August 28

The three readings A Part and Apart by Erika Lee, Nation of Migrants by Adam Goodman, and Globalizing Migration Histories by Bruno Ramirez all discuss the common theme of modern shifts in the framework in which immigration studies is conducted. They indicate what the old and upcoming frameworks are, and how their respective applications hinder or advance the field’s scholarship. Within the old framework, immigration historians focused on primarily on immigration and how it developed alongside the conceptualization of nation-states. Within the new framework, however, emphasis is placed on migration as a whole rather than solely immigration. The distinction here is, as the pieces all indicate, immigration refers specifically to people moving from one nation-state to settle in another and typically correlates with processes of developing ethnic enclaves and adapting to the culture of the host county to a degree. Migration, however, encompasses human movements beyond immigration, including: local and regional migrations, forced or coerced migrations, and circular migrations. This perspective allows for an analysis beyond the constraints of the nation-state and includes the experiences of populations crucial to developing a more holistic recounting of world history.

The pieces by Lee and Goodman support this shift in focus to global migration patterns, while Ramirez identifies some precautions. In her piece, Lee recognizes a stark split in the opinions of immigration history scholars regarding what direction the field should take. Prominent figures like Sanchez argued for more racially and ethnically nuanced perspectives to be included in the academia, while other notable scholars such as Voceli pushed back strongly on the notion and argued instead to maintain a broader immigration perspective without such nuanced distinctions. Lee proceeded to assert that these two perspectives are not intrinsically at odds with one another through a global migration framework, and discussed how the works of scholars like Gabaccia did just that. Goodman in his piece also expressed support for the expansion of immigration history academia beyond just immigration to global migration. He argues the necessity of decentralizing the role of immigration and nation-states in the field in order to combat harmfully inaccurate clichés such as American exceptionalism.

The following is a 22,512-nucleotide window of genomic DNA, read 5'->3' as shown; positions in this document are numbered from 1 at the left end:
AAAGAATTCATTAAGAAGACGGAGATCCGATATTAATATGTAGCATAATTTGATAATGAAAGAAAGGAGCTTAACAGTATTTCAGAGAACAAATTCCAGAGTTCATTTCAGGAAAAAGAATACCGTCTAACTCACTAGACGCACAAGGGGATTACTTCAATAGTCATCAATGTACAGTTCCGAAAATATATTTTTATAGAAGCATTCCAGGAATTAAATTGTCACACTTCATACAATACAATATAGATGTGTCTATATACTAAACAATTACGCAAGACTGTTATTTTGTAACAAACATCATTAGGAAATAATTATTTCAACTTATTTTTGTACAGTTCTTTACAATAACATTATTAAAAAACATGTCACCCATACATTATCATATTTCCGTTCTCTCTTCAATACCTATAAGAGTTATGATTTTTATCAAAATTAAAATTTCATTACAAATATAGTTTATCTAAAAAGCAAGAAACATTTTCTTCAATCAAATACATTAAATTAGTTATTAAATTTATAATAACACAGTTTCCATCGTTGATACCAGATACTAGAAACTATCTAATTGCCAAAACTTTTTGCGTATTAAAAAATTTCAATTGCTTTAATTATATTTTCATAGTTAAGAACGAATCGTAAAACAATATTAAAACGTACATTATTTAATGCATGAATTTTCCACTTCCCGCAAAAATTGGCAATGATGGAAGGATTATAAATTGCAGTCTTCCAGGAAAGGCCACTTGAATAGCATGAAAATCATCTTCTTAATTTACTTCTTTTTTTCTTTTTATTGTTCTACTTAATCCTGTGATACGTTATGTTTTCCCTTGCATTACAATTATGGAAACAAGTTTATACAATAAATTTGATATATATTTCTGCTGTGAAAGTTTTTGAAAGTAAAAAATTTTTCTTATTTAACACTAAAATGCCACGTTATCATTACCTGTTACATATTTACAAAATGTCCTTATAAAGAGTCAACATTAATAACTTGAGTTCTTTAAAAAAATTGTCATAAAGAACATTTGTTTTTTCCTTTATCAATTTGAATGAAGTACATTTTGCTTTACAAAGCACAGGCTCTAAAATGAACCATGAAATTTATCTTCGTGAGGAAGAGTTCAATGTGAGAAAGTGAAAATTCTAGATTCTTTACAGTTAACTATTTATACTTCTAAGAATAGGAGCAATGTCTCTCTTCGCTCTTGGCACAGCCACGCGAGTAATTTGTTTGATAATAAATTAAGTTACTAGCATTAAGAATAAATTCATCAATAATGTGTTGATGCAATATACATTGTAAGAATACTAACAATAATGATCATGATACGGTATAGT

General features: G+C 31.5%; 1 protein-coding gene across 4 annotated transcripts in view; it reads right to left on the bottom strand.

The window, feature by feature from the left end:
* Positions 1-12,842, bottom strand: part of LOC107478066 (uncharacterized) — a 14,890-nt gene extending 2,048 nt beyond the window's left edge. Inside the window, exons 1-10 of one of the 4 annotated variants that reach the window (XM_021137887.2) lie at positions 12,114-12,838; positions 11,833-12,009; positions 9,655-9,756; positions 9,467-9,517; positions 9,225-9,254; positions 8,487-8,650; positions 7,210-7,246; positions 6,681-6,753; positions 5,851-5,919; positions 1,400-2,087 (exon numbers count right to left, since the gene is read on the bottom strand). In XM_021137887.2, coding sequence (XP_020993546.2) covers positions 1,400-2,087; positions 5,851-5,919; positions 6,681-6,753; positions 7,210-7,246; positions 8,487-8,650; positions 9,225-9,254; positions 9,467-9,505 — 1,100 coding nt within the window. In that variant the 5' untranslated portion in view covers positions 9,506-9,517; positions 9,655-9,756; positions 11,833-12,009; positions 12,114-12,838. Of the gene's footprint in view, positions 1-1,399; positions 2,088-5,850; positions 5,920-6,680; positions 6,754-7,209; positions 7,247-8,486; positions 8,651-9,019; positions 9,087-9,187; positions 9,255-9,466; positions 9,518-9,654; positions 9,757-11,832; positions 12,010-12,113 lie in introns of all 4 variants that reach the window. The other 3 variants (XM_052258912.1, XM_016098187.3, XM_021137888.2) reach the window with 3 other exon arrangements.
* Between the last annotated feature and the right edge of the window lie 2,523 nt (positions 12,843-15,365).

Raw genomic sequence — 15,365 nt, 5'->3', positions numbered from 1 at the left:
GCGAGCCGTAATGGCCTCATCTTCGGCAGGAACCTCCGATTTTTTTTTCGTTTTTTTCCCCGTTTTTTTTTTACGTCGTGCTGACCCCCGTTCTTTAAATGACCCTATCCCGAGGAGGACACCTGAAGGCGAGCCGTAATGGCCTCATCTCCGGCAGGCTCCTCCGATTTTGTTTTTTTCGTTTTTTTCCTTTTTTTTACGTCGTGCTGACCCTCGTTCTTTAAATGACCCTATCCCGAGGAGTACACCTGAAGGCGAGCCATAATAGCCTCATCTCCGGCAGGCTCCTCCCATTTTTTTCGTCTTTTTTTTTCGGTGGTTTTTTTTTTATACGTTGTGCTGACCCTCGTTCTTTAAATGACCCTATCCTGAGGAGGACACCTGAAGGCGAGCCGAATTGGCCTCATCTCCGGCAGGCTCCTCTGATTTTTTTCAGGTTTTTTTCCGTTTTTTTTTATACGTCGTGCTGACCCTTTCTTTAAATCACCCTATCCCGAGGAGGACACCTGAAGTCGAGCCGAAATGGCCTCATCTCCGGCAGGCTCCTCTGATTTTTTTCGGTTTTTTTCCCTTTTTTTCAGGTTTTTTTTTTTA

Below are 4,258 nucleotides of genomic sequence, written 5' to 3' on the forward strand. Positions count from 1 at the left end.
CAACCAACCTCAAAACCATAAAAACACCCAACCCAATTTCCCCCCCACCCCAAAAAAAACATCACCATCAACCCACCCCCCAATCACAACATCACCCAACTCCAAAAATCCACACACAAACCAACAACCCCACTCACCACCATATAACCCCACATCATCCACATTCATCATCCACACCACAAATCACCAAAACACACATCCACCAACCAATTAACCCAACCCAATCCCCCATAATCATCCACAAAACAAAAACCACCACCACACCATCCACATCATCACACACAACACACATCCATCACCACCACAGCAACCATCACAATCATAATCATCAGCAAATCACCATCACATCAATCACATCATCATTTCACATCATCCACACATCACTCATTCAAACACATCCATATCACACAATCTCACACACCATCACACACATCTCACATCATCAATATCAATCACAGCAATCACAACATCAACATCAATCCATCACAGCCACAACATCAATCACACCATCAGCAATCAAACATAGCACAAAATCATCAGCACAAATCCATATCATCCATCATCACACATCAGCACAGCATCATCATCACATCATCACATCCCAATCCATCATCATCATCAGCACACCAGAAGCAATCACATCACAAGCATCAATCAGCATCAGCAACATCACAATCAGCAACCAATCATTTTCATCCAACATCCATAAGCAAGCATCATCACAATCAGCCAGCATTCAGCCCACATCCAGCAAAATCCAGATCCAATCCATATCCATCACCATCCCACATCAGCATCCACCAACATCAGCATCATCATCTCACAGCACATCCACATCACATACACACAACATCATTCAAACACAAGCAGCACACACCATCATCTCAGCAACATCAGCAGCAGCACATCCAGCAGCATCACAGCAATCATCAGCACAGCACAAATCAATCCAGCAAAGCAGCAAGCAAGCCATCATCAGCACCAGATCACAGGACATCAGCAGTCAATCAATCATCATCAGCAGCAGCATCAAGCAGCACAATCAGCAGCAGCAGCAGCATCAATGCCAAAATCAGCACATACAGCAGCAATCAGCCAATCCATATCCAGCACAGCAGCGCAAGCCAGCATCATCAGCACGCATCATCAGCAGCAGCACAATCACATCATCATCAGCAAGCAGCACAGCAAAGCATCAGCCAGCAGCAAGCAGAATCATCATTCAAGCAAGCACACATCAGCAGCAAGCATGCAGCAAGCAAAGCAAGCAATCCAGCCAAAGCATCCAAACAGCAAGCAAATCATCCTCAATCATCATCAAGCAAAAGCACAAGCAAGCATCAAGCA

Ramirez, however, identified in his piece key drawbacks to imposing a globalized perspective on human migration. While he does not contest with the idea of refocusing on migration rather than immigration, he does assert the importance of distinguishing the regional from the global. He demonstrates this namely in his case study of Canadian migration history, which he describes as distinctly confined to regional movement. He explains how French Canadians tended to almost exclusively migrate to New England, Anglo-Canadians tended to migrate to Washington and occasionally Northern California, and how almost no Canadian migrants moved beyond those confines. Ramirez asserts that this hardly demonstrates a global pattern of migration, and that to impose a globalized perspective would actually prove counterproductive.

I agree with the opinions of Lee and Goodman. Immigration as we understand it today do not fully encompass the significant movements of certain populations throughout history. Particularly in the context of U.S. history, it is counterproductive to our understanding of our nation’s cultural and political history. For one, a sole immigration perspective does not address the coerced movements of indigenous peoples nor the forced and coerced movements of African slaves and African Americans. Furthermore, this framework, as Goodman indicated, propels American exceptionalism. It hyper-focuses on the experiences of European settlers, and later European immigrants to continue the myth that America is this wonderful mixing pot of individuals who chose to build a better life for themselves in a land of unique opportunity. While their experiences are indeed important pieces of the American puzzle, it is important for academia to expand its lenses and construct a more accurate picture.

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